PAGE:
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Old 07-31-2009, 03:31 AM   #1
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What is the conversion of malted grain to flaked grain? I asume you can convert grain to flaked grain, or is there a diference between them. I have plenty of whole grain wheat and rye, but most recipes I see call for flaked.

 
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Old 07-31-2009, 03:37 AM   #2
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there is a difference - malted grain has gone through the malting process whereby the grain is allowed to germinate thus producing the enzymes needed to convert starch to fermentable sugar and then the germination process is halted.

Flaked grains have been steamed and rolled. This process gelatinizes them - sort of a pre-cooking - which makes the starches more accessible, but flaked grains are not malted so do not have the necessary enzymes to convert starch to sugars.

If you have non-malted whole grain wheat or rye and want to use them instead of flaked you will first need to gelatinize them before adding them to the mash. This essentially involves boiling them in some water for an hour or so. I've never done this so I can't provide more details.
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Old 07-31-2009, 12:55 PM   #3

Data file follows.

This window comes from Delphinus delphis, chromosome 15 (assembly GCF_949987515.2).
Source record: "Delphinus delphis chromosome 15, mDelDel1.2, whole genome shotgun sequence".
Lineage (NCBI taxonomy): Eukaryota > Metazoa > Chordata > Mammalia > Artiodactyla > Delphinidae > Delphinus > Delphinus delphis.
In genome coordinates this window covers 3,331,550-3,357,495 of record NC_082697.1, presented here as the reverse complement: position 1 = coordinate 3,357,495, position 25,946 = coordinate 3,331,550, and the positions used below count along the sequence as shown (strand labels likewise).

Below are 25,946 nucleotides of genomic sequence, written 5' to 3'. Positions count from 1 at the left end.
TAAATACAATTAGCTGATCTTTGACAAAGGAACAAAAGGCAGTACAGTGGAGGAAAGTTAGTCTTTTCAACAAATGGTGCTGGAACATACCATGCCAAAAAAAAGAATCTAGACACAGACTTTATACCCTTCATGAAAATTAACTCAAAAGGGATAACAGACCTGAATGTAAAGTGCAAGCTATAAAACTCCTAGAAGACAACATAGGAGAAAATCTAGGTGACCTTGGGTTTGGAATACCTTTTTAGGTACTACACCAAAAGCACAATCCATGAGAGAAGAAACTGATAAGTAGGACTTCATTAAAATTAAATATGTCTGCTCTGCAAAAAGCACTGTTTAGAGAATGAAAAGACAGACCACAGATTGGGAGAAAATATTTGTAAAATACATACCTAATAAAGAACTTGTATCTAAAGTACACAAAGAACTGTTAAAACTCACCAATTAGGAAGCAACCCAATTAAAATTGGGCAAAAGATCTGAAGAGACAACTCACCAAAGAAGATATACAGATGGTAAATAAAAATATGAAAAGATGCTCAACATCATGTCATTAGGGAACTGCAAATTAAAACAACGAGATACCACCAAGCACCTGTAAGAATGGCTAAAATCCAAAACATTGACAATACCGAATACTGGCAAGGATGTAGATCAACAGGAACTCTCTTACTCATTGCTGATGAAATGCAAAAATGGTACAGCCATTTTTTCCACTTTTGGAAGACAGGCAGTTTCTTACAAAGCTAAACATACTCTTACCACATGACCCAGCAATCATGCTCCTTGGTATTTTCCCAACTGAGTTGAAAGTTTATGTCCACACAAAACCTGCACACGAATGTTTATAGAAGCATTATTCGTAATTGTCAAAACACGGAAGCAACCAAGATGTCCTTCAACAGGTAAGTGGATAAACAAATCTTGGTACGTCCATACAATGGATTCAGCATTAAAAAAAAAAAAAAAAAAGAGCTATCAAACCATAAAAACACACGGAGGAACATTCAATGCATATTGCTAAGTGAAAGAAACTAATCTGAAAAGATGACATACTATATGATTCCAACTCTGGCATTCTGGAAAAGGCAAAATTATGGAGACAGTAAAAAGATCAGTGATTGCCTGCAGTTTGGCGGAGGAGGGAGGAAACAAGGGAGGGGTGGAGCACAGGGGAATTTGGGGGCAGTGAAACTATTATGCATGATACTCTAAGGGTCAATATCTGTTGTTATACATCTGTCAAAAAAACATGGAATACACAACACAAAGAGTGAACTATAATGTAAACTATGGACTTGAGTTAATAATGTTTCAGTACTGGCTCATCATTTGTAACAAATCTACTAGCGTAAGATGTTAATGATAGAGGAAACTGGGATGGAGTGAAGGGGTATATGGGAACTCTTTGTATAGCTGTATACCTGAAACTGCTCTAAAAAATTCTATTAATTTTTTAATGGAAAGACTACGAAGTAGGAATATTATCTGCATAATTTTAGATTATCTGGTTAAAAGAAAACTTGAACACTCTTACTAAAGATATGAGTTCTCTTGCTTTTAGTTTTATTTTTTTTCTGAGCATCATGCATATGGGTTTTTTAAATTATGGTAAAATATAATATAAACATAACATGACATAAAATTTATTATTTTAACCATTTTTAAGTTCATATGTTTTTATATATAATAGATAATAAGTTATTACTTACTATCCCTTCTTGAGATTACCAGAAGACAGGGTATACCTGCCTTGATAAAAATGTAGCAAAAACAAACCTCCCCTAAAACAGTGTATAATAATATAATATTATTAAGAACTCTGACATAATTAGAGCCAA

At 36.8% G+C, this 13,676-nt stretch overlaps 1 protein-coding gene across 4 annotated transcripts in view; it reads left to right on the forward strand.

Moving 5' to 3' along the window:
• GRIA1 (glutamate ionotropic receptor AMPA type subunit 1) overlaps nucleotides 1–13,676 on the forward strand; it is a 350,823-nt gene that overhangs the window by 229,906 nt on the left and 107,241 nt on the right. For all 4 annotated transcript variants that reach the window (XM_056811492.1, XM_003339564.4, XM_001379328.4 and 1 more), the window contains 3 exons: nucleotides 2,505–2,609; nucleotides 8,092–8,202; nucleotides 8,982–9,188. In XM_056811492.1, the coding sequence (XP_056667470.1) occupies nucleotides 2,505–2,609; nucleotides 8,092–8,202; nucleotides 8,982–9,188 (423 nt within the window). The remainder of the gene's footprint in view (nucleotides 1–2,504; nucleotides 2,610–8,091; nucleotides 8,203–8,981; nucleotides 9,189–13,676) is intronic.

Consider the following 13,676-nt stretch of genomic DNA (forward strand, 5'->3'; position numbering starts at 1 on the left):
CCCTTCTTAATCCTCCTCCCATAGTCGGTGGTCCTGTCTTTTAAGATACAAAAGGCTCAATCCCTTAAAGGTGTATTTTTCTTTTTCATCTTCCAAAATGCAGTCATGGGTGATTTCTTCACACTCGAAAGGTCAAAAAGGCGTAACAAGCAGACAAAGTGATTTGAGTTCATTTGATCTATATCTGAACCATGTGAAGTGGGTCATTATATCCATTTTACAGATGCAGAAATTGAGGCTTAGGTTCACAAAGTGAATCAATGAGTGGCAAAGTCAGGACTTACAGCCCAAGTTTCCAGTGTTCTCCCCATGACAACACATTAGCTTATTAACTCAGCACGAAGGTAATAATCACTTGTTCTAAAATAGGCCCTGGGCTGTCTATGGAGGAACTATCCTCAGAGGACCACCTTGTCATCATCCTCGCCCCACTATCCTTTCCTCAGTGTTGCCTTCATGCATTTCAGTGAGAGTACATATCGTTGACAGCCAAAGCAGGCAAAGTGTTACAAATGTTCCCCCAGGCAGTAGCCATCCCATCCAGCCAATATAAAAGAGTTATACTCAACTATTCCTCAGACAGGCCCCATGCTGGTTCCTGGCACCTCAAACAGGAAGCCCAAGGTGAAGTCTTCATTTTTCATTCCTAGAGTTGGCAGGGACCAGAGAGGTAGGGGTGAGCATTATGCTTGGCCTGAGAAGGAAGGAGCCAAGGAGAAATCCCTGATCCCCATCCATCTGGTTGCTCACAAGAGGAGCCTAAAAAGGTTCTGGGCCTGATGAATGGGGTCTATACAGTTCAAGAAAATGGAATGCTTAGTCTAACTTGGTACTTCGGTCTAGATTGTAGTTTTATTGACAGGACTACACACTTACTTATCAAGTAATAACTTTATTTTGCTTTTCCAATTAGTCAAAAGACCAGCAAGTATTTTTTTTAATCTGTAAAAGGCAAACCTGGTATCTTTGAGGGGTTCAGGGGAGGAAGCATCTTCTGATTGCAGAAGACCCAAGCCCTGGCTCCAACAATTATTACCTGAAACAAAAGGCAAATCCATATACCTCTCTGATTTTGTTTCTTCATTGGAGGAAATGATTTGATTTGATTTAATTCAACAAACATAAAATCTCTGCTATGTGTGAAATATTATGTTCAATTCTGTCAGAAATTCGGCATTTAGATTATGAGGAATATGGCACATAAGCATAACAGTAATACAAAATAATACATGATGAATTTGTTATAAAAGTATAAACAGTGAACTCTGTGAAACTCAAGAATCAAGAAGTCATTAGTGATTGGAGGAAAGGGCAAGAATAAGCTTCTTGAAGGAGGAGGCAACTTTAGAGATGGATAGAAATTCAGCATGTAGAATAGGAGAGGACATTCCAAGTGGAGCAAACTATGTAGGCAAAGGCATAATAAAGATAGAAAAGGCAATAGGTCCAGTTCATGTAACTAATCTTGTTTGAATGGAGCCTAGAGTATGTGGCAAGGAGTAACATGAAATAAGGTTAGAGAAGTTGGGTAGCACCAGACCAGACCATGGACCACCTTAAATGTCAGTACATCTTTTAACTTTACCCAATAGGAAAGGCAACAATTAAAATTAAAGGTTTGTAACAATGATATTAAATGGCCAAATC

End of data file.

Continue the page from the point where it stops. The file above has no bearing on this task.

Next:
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Thanks, what about the weight in a recipe. If the recipe calls for 1lb of flaked, say wheat, how much whole grain wheat should I use?

 
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Old 07-31-2009, 02:00 PM   #4
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Use the same weight.
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Old 07-31-2009, 03:54 PM   #5
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Thanks guys

 
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Old 07-31-2009, 04:12 PM   #6
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Soperbrew and I talked of this yesterday in chat. I mentioned that I was told by Denny that wheat gelitinizes at mash temps, so a cereal mash is not required. He googgled it and found the temp required is in the low 140's, IIRC-easily within any mash schedule.

I read somewhere that the gelitinization is what makes the starches water soluble, but I do not remember where I saw this.

To convert the starches however, a diastatic grain bill must be used, as in it containing 2 row or similar base grain.
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